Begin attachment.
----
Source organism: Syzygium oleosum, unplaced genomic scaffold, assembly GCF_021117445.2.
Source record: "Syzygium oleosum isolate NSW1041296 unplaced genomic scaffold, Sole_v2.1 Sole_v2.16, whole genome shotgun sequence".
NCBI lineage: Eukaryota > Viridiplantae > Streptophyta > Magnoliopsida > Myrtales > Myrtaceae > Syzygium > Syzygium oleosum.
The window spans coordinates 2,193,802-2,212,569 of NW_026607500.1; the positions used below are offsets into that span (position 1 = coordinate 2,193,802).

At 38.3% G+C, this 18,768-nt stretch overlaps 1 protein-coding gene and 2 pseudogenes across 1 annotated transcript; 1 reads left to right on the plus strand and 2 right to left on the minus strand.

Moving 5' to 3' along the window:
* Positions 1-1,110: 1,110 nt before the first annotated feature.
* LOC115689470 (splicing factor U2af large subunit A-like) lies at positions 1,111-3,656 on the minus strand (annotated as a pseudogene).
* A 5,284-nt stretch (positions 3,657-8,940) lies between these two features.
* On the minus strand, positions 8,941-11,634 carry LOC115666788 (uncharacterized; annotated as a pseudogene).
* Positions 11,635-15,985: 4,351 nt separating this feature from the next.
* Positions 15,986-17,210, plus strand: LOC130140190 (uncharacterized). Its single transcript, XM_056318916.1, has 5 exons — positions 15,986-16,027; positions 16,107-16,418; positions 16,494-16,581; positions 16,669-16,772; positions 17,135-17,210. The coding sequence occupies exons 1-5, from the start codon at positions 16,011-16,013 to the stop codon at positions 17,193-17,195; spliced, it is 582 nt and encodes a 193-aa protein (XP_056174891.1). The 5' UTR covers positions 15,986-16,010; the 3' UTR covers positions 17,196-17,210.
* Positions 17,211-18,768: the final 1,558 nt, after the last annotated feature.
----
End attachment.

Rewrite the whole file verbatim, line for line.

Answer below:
Source organism: Syzygium oleosum, unplaced genomic scaffold, assembly GCF_021117445.2.
Source record: "Syzygium oleosum isolate NSW1041296 unplaced genomic scaffold, Sole_v2.1 Sole_v2.16, whole genome shotgun sequence".
NCBI lineage: Eukaryota > Viridiplantae > Streptophyta > Magnoliopsida > Myrtales > Myrtaceae > Syzygium > Syzygium oleosum.
The window spans coordinates 2,193,802-2,212,569 of NW_026607500.1; the positions used below are offsets into that span (position 1 = coordinate 2,193,802).

At 38.3% G+C, this 18,768-nt stretch overlaps 1 protein-coding gene and 2 pseudogenes across 1 annotated transcript; 1 reads left to right on the plus strand and 2 right to left on the minus strand.

Moving 5' to 3' along the window:
* Positions 1-1,110: 1,110 nt before the first annotated feature.
* LOC115689470 (splicing factor U2af large subunit A-like) lies at positions 1,111-3,656 on the minus strand (annotated as a pseudogene).
* A 5,284-nt stretch (positions 3,657-8,940) lies between these two features.
* On the minus strand, positions 8,941-11,634 carry LOC115666788 (uncharacterized; annotated as a pseudogene).
* Positions 11,635-15,985: 4,351 nt separating this feature from the next.
* Positions 15,986-17,210, plus strand: LOC130140190 (uncharacterized). Its single transcript, XM_056318916.1, has 5 exons — positions 15,986-16,027; positions 16,107-16,418; positions 16,494-16,581; positions 16,669-16,772; positions 17,135-17,210. The coding sequence occupies exons 1-5, from the start codon at positions 16,011-16,013 to the stop codon at positions 17,193-17,195; spliced, it is 582 nt and encodes a 193-aa protein (XP_056174891.1). The 5' UTR covers positions 15,986-16,010; the 3' UTR covers positions 17,196-17,210.
* Positions 17,211-18,768: the final 1,558 nt, after the last annotated feature.